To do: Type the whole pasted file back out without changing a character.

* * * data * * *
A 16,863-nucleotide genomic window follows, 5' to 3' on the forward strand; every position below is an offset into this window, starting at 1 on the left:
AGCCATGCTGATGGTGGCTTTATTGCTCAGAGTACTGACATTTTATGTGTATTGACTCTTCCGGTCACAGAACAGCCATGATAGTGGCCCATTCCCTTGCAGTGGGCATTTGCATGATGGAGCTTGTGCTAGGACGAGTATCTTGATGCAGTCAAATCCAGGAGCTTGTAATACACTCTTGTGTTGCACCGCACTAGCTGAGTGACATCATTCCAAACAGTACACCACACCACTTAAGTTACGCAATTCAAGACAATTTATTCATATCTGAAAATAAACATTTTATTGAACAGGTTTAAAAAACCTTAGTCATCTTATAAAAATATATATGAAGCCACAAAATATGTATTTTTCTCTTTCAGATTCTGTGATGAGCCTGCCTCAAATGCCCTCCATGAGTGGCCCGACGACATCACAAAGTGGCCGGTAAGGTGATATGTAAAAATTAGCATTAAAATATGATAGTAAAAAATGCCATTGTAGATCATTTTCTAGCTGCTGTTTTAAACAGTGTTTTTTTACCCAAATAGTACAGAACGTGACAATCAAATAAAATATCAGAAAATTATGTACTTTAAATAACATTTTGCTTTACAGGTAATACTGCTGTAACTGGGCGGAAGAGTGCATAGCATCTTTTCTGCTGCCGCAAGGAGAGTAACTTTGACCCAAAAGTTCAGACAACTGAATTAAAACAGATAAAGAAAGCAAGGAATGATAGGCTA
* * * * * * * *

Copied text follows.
A 16,863-nucleotide genomic window follows, 5' to 3' on the forward strand; every position below is an offset into this window, starting at 1 on the left:
AGCCATGCTGATGGTGGCTTTATTGCTCAGAGTACTGACATTTTATGTGTATTGACTCTTCCGGTCACAGAACAGCCATGATAGTGGCCCATTCCCTTGCAGTGGGCATTTGCATGATGGAGCTTGTGCTAGGACGAGTATCTTGATGCAGTCAAATCCAGGAGCTTGTAATACACTCTTGTGTTGCACCGCACTAGCTGAGTGACATCATTCCAAACAGTACACCACACCACTTAAGTTACGCAATTCAAGACAATTTATTCATATCTGAAAATAAACATTTTATTGAACAGGTTTAAAAAACCTTAGTCATCTTATAAAAATATATATGAAGCCACAAAATATGTATTTTTCTCTTTCAGATTCTGTGATGAGCCTGCCTCAAATGCCCTCCATGAGTGGCCCGACGACATCACAAAGTGGCCGGTAAGGTGATATGTAAAAATTAGCATTAAAATATGATAGTAAAAAATGCCATTGTAGATCATTTTCTAGCTGCTGTTTTAAACAGTGTTTTTTTACCCAAATAGTACAGAACGTGACAATCAAATAAAATATCAGAAAATTATGTACTTTAAATAACATTTTGCTTTACAGGTAATACTGCTGTAACTGGGCGGAAGAGTGCATAGCATCTTTTCTGCTGCCGCAAGGAGAGTAACTTTGACCCAAAAGTTCAGACAACTGAATTAAAACAGATAAAGAAAGCAAGGAATGATAGGCTA